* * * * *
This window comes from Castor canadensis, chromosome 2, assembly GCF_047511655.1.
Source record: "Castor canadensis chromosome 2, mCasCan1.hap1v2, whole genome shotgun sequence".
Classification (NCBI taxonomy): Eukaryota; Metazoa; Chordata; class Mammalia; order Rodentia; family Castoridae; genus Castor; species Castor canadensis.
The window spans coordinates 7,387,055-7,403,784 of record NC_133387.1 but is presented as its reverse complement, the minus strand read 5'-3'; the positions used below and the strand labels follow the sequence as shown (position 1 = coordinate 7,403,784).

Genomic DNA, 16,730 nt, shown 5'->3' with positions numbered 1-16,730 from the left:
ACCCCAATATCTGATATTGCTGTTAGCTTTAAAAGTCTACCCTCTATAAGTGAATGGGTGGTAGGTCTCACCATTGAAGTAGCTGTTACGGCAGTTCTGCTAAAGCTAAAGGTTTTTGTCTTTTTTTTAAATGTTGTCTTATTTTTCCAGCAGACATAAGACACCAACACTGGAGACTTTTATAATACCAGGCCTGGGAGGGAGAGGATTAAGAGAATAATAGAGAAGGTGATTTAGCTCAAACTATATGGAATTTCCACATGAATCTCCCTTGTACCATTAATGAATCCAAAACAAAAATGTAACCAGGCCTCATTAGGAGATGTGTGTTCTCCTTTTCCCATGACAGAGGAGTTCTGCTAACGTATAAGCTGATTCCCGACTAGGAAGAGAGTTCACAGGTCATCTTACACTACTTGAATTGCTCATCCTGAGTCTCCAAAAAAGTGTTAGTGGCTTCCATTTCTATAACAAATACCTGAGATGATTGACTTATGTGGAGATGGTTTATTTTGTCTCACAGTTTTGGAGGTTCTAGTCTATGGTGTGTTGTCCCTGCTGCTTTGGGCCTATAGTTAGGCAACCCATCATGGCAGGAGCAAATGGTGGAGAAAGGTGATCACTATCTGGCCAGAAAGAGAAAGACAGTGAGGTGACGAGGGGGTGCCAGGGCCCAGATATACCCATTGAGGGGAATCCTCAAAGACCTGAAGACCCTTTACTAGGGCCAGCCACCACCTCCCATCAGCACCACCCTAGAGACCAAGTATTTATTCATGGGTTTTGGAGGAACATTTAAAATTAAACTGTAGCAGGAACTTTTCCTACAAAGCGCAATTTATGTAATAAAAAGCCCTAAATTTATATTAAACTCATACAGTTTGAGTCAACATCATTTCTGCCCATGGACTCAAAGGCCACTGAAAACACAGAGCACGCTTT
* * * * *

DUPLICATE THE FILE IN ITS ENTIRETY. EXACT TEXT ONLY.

This window comes from Castor canadensis, chromosome 2, assembly GCF_047511655.1.
Source record: "Castor canadensis chromosome 2, mCasCan1.hap1v2, whole genome shotgun sequence".
Classification (NCBI taxonomy): Eukaryota; Metazoa; Chordata; class Mammalia; order Rodentia; family Castoridae; genus Castor; species Castor canadensis.
The window spans coordinates 7,387,055-7,403,784 of record NC_133387.1 but is presented as its reverse complement, the minus strand read 5'-3'; the positions used below and the strand labels follow the sequence as shown (position 1 = coordinate 7,403,784).

Genomic DNA, 16,730 nt, shown 5'->3' with positions numbered 1-16,730 from the left:
ACCCCAATATCTGATATTGCTGTTAGCTTTAAAAGTCTACCCTCTATAAGTGAATGGGTGGTAGGTCTCACCATTGAAGTAGCTGTTACGGCAGTTCTGCTAAAGCTAAAGGTTTTTGTCTTTTTTTTAAATGTTGTCTTATTTTTCCAGCAGACATAAGACACCAACACTGGAGACTTTTATAATACCAGGCCTGGGAGGGAGAGGATTAAGAGAATAATAGAGAAGGTGATTTAGCTCAAACTATATGGAATTTCCACATGAATCTCCCTTGTACCATTAATGAATCCAAAACAAAAATGTAACCAGGCCTCATTAGGAGATGTGTGTTCTCCTTTTCCCATGACAGAGGAGTTCTGCTAACGTATAAGCTGATTCCCGACTAGGAAGAGAGTTCACAGGTCATCTTACACTACTTGAATTGCTCATCCTGAGTCTCCAAAAAAGTGTTAGTGGCTTCCATTTCTATAACAAATACCTGAGATGATTGACTTATGTGGAGATGGTTTATTTTGTCTCACAGTTTTGGAGGTTCTAGTCTATGGTGTGTTGTCCCTGCTGCTTTGGGCCTATAGTTAGGCAACCCATCATGGCAGGAGCAAATGGTGGAGAAAGGTGATCACTATCTGGCCAGAAAGAGAAAGACAGTGAGGTGACGAGGGGGTGCCAGGGCCCAGATATACCCATTGAGGGGAATCCTCAAAGACCTGAAGACCCTTTACTAGGGCCAGCCACCACCTCCCATCAGCACCACCCTAGAGACCAAGTATTTATTCATGGGTTTTGGAGGAACATTTAAAATTAAACTGTAGCAGGAACTTTTCCTACAAAGCGCAATTTATGTAATAAAAAGCCCTAAATTTATATTAAACTCATACAGTTTGAGTCAACATCATTTCTGCCCATGGACTCAAAGGCCACTGAAAACACAGAGCACGCTTT